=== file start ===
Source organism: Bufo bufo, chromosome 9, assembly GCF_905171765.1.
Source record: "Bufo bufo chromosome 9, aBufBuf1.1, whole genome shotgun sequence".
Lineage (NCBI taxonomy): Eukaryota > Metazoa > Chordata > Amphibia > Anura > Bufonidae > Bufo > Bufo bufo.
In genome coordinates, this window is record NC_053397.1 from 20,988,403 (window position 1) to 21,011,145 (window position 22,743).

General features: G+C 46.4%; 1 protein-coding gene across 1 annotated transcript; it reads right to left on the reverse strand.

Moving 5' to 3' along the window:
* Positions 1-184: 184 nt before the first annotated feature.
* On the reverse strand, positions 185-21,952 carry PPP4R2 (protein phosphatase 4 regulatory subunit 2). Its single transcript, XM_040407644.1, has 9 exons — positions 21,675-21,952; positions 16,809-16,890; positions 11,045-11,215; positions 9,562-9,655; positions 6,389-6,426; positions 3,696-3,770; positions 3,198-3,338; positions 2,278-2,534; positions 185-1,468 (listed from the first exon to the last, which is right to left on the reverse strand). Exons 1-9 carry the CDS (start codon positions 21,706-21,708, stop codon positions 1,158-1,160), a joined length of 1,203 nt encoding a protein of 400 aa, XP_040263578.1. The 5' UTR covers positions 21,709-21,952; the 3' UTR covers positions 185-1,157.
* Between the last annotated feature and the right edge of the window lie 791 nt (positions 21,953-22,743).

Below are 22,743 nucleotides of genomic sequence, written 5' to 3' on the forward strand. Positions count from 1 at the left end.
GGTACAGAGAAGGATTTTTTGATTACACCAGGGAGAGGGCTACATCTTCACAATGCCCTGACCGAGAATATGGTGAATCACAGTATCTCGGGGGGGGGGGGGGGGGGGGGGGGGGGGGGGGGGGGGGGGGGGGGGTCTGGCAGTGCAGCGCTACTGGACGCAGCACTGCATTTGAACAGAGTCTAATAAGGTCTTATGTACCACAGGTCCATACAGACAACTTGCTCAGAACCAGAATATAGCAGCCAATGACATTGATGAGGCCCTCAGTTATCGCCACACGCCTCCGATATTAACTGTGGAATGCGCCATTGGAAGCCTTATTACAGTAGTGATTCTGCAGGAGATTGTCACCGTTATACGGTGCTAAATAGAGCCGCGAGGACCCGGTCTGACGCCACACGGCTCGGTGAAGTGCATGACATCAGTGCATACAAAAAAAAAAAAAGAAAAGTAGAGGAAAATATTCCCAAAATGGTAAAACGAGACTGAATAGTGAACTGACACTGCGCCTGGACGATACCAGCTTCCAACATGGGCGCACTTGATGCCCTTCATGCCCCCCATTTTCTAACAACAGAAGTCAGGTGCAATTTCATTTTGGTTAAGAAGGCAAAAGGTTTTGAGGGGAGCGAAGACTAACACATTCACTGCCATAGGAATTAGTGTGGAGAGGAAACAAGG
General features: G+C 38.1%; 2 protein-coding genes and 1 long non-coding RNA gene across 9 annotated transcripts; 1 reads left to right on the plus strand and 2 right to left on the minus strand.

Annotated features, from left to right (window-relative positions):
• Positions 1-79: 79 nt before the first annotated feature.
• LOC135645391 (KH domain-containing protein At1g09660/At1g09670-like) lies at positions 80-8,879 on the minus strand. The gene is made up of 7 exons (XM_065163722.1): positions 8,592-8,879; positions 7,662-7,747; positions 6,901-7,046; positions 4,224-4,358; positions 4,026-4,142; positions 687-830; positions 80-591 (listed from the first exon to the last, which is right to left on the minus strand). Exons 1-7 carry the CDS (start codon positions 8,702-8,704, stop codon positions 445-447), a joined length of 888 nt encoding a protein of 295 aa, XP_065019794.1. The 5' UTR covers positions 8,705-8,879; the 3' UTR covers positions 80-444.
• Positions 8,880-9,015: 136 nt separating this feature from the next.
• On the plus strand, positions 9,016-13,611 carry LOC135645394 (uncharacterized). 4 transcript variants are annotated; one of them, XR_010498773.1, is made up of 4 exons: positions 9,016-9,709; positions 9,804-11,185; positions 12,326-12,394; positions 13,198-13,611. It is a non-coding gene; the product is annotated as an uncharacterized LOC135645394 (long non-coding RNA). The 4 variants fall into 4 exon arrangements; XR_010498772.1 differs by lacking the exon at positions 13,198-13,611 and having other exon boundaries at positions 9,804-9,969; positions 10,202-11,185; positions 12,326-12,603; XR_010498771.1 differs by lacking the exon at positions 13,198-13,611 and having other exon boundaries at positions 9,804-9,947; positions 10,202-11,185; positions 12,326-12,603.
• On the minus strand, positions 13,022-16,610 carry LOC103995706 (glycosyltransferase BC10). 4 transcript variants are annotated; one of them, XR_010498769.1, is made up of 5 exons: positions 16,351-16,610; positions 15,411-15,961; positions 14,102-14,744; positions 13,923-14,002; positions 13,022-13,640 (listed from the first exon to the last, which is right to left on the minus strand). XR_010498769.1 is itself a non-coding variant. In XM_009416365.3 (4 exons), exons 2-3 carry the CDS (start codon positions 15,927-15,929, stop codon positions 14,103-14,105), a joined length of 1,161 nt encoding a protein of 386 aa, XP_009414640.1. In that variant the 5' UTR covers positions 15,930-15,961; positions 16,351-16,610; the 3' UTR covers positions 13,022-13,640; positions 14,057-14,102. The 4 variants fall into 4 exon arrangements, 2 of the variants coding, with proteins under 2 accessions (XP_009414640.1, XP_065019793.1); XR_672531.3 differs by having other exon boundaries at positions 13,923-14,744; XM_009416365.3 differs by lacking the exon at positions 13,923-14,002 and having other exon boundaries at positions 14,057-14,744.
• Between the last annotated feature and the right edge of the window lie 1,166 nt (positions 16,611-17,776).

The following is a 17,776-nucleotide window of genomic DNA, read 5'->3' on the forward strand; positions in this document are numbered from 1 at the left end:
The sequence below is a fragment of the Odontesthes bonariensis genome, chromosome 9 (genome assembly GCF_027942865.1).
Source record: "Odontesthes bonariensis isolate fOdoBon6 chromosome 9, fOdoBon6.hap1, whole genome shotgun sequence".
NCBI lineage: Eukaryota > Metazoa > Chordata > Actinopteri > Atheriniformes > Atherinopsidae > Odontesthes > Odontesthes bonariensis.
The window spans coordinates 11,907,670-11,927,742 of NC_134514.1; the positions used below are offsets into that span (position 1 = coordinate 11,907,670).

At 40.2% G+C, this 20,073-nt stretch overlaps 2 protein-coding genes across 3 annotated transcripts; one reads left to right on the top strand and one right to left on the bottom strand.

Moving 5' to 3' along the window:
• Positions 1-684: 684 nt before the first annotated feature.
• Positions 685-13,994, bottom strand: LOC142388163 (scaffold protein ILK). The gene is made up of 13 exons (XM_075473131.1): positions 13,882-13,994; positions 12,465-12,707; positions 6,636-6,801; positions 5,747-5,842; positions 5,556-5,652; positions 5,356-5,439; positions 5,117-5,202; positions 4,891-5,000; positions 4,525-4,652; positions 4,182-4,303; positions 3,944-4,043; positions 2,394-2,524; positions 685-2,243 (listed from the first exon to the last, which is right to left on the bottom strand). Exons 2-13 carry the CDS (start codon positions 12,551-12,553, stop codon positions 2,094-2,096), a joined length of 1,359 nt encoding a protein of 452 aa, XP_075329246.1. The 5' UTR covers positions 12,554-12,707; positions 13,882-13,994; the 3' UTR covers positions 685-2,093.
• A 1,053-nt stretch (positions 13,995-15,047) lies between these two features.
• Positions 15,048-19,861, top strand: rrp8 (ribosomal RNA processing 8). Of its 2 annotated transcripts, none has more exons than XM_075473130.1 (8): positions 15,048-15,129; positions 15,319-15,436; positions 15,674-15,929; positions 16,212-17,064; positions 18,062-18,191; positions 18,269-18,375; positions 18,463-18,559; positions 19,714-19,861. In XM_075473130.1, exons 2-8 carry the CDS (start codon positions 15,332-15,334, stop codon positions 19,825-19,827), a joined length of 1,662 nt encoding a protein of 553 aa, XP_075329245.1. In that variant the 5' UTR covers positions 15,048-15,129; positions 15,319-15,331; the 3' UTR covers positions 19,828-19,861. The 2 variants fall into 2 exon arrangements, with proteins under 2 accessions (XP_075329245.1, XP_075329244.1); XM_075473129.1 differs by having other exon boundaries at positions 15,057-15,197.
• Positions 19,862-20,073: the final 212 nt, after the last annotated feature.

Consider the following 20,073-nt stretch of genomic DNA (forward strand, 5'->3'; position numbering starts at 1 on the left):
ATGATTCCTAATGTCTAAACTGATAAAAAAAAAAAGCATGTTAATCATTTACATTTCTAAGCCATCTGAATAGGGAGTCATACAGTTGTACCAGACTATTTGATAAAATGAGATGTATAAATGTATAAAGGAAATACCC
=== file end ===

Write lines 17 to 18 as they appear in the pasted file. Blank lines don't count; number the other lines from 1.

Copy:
• On the plus strand, positions 9,016-13,611 carry LOC135645394 (uncharacterized). 4 transcript variants are annotated; one of them, XR_010498773.1, is made up of 4 exons: positions 9,016-9,709; positions 9,804-11,185; positions 12,326-12,394; positions 13,198-13,611. It is a non-coding gene; the product is annotated as an uncharacterized LOC135645394 (long non-coding RNA). The 4 variants fall into 4 exon arrangements; XR_010498772.1 differs by lacking the exon at positions 13,198-13,611 and having other exon boundaries at positions 9,804-9,969; positions 10,202-11,185; positions 12,326-12,603; XR_010498771.1 differs by lacking the exon at positions 13,198-13,611 and having other exon boundaries at positions 9,804-9,947; positions 10,202-11,185; positions 12,326-12,603.
• On the minus strand, positions 13,022-16,610 carry LOC103995706 (glycosyltransferase BC10). 4 transcript variants are annotated; one of them, XR_010498769.1, is made up of 5 exons: positions 16,351-16,610; positions 15,411-15,961; positions 14,102-14,744; positions 13,923-14,002; positions 13,022-13,640 (listed from the first exon to the last, which is right to left on the minus strand). XR_010498769.1 is itself a non-coding variant. In XM_009416365.3 (4 exons), exons 2-3 carry the CDS (start codon positions 15,927-15,929, stop codon positions 14,103-14,105), a joined length of 1,161 nt encoding a protein of 386 aa, XP_009414640.1. In that variant the 5' UTR covers positions 15,930-15,961; positions 16,351-16,610; the 3' UTR covers positions 13,022-13,640; positions 14,057-14,102. The 4 variants fall into 4 exon arrangements, 2 of the variants coding, with proteins under 2 accessions (XP_009414640.1, XP_065019793.1); XR_672531.3 differs by having other exon boundaries at positions 13,923-14,744; XM_009416365.3 differs by lacking the exon at positions 13,923-14,002 and having other exon boundaries at positions 14,057-14,744.